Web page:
Wiki Contributions


The link is broken. I was only able to find the article here, with the wayback machine.

In the examples, sometimes the problem is people having different goals for the discussion, sometimes it is having different beliefs about what kinds of discussions work, and sometimes it might be about almost object-level beliefs. If "frame" refers to all of that, then it's way too broad and not a useful concept. If your goal is to enumerate and classify the different goals and different beliefs people can have regarding discussions, that's great, but possibly to broad to make any progress.

My own frustration with this topic is lack of real data. Apart from "FOOM Debate", the conversations in your post are all fake. To continue your analogy in another comment, this is like doing zoology by only ever drawing cartoons of animals, without ever actually collecting or analyzing specimens. Good zoologists would collect many real discussions, annotate them, classify them, debate about those classifications, etc. They may also tamper with ongoing discussions. You may be doing some of that privately, but doing it publicly would be better. Unfortunately there seem to be norms against that.

Making long term predictions is hard. That's a fundamental problem. Having proxies can be convenient, but it's not going to tell you anything you don't already know.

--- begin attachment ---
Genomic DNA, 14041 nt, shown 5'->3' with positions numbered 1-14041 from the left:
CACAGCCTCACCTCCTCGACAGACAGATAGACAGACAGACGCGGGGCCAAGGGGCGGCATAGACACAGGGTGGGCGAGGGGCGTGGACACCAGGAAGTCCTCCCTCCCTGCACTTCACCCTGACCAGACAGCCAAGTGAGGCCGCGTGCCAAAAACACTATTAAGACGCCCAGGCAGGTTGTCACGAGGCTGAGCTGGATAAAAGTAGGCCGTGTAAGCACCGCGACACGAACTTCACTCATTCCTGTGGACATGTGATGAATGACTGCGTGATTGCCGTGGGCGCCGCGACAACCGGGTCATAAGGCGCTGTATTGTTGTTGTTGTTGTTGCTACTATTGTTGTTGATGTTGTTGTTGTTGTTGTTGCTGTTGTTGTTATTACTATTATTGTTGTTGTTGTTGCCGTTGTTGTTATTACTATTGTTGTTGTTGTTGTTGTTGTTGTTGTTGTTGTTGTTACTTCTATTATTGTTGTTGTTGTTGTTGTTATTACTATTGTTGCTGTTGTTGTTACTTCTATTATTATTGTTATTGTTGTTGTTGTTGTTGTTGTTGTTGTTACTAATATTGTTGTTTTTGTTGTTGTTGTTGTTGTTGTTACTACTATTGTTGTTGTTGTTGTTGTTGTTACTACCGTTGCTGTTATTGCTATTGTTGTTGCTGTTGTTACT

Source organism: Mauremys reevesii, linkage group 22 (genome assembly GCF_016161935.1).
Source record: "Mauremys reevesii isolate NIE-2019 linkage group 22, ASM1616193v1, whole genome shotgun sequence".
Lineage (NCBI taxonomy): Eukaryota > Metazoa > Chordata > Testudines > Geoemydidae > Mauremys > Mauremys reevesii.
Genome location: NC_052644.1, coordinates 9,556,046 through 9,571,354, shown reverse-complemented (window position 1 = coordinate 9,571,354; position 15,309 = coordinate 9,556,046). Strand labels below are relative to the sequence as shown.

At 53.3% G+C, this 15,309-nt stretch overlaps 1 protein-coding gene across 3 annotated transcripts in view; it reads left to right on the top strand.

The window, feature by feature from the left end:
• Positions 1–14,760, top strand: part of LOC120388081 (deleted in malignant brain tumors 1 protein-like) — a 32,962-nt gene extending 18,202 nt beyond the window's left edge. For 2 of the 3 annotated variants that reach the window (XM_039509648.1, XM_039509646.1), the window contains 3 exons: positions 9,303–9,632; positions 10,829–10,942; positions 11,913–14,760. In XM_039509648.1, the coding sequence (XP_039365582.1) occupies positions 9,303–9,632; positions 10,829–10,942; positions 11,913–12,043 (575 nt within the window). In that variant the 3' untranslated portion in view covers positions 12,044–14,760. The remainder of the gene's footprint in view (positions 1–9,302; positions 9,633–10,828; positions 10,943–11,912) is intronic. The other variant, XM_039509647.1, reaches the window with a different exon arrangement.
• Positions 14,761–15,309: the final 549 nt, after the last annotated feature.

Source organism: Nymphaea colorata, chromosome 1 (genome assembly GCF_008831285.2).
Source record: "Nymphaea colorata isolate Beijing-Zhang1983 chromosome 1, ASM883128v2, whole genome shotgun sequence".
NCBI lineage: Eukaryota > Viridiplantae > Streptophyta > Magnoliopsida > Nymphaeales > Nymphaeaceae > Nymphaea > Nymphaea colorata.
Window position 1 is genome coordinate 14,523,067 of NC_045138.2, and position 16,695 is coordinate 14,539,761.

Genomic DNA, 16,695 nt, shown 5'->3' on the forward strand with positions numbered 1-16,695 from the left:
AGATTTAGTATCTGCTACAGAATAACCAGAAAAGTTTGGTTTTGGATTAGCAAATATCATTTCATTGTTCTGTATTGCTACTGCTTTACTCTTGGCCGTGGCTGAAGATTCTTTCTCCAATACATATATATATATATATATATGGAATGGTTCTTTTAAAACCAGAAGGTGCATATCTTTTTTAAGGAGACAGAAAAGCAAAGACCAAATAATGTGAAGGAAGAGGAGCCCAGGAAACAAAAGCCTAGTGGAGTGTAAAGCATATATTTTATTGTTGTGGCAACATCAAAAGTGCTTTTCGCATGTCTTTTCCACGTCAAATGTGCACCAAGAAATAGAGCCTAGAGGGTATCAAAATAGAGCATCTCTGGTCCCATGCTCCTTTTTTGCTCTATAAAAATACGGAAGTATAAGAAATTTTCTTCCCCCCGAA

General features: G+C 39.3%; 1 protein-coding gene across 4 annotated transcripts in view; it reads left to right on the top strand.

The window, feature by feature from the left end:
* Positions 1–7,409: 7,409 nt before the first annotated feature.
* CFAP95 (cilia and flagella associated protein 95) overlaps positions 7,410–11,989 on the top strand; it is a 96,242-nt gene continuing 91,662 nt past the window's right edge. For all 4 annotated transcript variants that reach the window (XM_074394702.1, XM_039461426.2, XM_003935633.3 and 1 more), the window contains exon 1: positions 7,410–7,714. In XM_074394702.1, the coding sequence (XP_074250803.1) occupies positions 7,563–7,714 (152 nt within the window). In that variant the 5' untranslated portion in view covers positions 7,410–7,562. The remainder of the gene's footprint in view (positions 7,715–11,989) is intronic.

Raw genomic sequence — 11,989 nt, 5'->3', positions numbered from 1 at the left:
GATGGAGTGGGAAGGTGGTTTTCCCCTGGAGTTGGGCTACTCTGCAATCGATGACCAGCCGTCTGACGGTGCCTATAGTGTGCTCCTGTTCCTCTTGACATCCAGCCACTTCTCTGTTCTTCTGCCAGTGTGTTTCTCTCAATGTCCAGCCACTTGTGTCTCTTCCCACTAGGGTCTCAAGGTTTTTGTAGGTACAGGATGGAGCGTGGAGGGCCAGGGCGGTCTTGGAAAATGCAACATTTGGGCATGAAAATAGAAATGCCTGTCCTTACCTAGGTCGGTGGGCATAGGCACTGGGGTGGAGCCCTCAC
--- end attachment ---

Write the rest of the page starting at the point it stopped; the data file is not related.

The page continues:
That's what I think every time I hear "history repeats itself". I wish Scott had considered the idea.

The biggest claim Turchin is making seems to be about the variance of the time intervals between "bad" periods. Random walk would imply that it is high, and "cycles" would imply that it is low.

For example, say I wanted to know how good/enjoyable a specific movie would be.

My point is that "goodness" is not a thing in the territory. At best it is a label for a set of specific measures (ratings, revenue, awards, etc). In that case, why not just work with those specific measures? Vague questions have the benefit of being short and easy to remember, but beyond that I see only problems. Motivated agents will do their best to interpret the vagueness in a way that suits them.

Is your goal to find a method to generate specific interpretations and procedures of measurement for vague properties like this one? Like a Shelling point for formalizing language? Why do you feel that can be done in a useful way? I'm asking for an intuition pump.

Can you be more explicit about your definition of "clearly"?

Certainly there is some vagueness, but it seems that we manage to live with it. I'm not proposing anything that prediction markets aren't already doing.

"What is the relative effectiveness of AI safety research vs. bio risk research?"

If you had a precise definition of "effectiveness" this shouldn't be a problem. E.g. if you had predictions for "will humans go extinct in the next 100 years?" and "will we go extinct in the next 100 years, if we invest 1M into AI risk research?" and "will we go extinct, if we invest 1M in bio risk research?", then you should be able to make decisions with that. And these questions should work fine in existing forecasting platforms. Their long term and conditional nature are problems, of course, but I don't think that can be helped.

"How much value has this organization created?"